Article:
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‘Possible Cause’ Is All That’s Needed for Geofence Warrants

by Douglas Ankney

Thousands of protesters stormed the streets of Kenosha, Wisconsin, in response to yet another killing of a Black man. At the Kenosha Public Library, lighter fluid and rags were found in a window well. There were no eyewitnesses to the incident. Agents from the Bureau of Alcohol, Tobacco, and Firearms (“ATF”) established a geofence for a period of two hours.

A geofence is a dragnet cast by cops using GPS datapoints and cellphone information obtained from companies like Google to determine who was in the area within the specified time period. To access the information, police use a geofence warrant (also known as a reverse warrant). Probable cause isn’t necessary. Law enforcement can identify you—as it’s possible cause you were there.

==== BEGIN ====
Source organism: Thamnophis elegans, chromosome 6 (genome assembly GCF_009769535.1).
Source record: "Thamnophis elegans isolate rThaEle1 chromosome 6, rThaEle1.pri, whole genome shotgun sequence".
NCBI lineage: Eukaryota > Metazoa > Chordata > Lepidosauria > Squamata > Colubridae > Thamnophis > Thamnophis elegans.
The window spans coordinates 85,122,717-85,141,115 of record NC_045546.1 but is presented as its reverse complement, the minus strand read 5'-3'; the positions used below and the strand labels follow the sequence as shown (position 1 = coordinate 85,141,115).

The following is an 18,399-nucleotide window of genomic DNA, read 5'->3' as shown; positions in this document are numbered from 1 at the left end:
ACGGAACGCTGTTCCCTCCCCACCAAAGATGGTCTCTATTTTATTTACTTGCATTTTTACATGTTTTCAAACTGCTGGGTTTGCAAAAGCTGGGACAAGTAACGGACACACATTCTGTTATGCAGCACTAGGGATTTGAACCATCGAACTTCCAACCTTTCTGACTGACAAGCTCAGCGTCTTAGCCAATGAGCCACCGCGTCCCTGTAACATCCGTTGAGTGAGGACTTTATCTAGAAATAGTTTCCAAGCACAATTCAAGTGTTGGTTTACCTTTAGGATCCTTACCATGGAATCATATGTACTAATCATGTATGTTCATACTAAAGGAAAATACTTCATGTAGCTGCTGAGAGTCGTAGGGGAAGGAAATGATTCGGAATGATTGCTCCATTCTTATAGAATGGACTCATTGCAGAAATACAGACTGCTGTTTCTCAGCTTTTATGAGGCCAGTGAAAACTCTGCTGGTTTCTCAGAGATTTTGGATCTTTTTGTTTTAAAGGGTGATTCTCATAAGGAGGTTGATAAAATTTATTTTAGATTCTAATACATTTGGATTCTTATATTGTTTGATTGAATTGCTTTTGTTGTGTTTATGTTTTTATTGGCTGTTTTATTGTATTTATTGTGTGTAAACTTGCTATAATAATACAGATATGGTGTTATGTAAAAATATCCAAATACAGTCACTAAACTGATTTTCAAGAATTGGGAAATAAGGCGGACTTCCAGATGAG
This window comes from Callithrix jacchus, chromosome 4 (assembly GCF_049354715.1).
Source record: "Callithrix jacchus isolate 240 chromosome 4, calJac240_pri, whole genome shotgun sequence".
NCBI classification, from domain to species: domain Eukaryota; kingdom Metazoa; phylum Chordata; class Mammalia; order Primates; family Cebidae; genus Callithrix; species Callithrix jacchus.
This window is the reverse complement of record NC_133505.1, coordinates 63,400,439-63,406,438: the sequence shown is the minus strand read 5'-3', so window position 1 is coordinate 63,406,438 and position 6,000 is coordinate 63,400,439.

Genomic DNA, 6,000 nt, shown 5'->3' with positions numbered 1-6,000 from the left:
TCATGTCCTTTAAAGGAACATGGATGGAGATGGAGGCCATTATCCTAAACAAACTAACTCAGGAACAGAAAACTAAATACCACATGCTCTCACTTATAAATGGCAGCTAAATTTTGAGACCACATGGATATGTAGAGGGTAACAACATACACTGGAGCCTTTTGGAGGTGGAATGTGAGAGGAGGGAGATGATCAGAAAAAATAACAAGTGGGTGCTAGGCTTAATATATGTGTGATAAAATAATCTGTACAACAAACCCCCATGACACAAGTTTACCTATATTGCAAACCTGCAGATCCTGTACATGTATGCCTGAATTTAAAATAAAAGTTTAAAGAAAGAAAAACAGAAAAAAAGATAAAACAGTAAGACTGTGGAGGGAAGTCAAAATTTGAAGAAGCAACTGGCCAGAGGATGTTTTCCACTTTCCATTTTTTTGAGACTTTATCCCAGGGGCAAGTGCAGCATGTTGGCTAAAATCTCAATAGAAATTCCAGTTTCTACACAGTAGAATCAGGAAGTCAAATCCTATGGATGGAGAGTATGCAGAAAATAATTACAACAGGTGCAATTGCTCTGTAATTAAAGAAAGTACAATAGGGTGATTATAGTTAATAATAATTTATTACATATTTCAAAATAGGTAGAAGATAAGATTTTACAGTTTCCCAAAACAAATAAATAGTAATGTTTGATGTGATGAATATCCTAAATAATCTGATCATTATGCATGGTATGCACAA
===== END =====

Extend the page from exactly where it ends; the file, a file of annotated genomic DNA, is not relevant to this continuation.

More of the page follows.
On the night of the geofence surrounding the library, thousands of innocent protesters likely gathered in the nearby park. It was the most logical meeting place. But the geofence and their cellphones have made them eligible for a face-to-face encounter with a federal agent. It’s possible, cause they were there, right?

A team of 50 arson investigators from the ATF were deployed to Kenosha to solve the many arsons in the wake of the protest. So far, six unsealed warrants show persistent efforts to use Google’s location services to identify Android users within the many geofences established around arson incidents. At least seven geographical zones were targeted for periods as long as two hours.

The next time a crime happens in your neighborhood, don’t be surprised if an agent knocks on your door. It’s possible cause you were there.   


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